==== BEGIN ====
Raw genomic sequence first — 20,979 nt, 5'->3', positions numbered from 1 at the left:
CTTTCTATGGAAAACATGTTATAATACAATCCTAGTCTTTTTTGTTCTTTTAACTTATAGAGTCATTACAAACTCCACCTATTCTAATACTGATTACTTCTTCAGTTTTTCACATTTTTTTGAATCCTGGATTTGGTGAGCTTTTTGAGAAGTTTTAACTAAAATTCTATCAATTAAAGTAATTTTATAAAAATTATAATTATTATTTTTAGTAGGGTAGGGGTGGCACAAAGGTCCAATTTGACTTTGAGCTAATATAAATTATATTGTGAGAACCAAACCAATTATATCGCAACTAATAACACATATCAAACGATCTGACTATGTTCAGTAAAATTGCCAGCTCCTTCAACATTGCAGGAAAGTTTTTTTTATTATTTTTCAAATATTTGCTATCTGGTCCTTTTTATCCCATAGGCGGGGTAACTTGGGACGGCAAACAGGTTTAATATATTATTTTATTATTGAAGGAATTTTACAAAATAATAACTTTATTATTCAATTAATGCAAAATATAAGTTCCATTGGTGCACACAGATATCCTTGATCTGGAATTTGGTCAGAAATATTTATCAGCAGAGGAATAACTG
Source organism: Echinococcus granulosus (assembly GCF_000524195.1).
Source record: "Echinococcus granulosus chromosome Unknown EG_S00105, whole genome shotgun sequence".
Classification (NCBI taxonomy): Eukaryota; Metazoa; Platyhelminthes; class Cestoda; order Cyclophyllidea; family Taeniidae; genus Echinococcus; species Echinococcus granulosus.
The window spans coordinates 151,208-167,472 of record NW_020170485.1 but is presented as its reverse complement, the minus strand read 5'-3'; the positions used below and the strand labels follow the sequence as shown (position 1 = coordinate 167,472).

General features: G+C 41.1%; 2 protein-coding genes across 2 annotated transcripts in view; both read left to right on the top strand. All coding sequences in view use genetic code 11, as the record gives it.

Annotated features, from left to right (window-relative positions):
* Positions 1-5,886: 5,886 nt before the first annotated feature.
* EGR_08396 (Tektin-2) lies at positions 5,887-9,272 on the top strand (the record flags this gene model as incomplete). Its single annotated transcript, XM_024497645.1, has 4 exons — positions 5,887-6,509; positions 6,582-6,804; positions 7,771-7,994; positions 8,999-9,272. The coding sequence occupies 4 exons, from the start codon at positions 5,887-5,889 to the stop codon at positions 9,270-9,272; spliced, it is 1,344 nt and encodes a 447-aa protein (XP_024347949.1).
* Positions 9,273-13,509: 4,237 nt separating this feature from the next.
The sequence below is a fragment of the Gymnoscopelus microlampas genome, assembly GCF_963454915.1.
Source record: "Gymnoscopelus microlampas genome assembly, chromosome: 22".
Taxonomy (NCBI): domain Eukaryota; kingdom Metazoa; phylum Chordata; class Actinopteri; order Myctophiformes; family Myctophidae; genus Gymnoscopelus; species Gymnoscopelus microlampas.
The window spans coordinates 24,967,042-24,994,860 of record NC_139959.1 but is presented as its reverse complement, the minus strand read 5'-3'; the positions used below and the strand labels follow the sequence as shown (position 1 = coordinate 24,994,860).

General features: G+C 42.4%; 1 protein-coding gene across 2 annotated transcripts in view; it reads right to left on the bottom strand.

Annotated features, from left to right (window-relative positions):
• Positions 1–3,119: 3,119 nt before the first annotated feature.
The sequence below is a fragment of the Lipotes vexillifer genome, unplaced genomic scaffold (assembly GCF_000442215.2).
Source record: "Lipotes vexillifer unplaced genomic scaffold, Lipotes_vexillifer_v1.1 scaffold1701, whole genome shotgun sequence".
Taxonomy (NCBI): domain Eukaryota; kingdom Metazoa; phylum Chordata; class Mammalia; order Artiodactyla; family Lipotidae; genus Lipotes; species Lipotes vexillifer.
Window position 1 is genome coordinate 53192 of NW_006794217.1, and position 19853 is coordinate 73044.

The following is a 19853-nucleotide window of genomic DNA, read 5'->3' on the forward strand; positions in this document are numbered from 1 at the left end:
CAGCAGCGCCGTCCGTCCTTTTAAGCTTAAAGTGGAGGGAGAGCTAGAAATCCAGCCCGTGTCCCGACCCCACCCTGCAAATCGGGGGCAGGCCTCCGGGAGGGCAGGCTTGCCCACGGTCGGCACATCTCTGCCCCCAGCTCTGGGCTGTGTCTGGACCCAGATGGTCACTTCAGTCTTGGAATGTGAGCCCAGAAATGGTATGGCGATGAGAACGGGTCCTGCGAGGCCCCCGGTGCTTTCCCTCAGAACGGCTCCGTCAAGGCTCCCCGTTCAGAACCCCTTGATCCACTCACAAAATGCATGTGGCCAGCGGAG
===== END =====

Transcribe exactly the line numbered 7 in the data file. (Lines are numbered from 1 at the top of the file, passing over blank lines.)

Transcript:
General features: G+C 41.1%; 2 protein-coding genes across 2 annotated transcripts in view; both read left to right on the top strand. All coding sequences in view use genetic code 11, as the record gives it.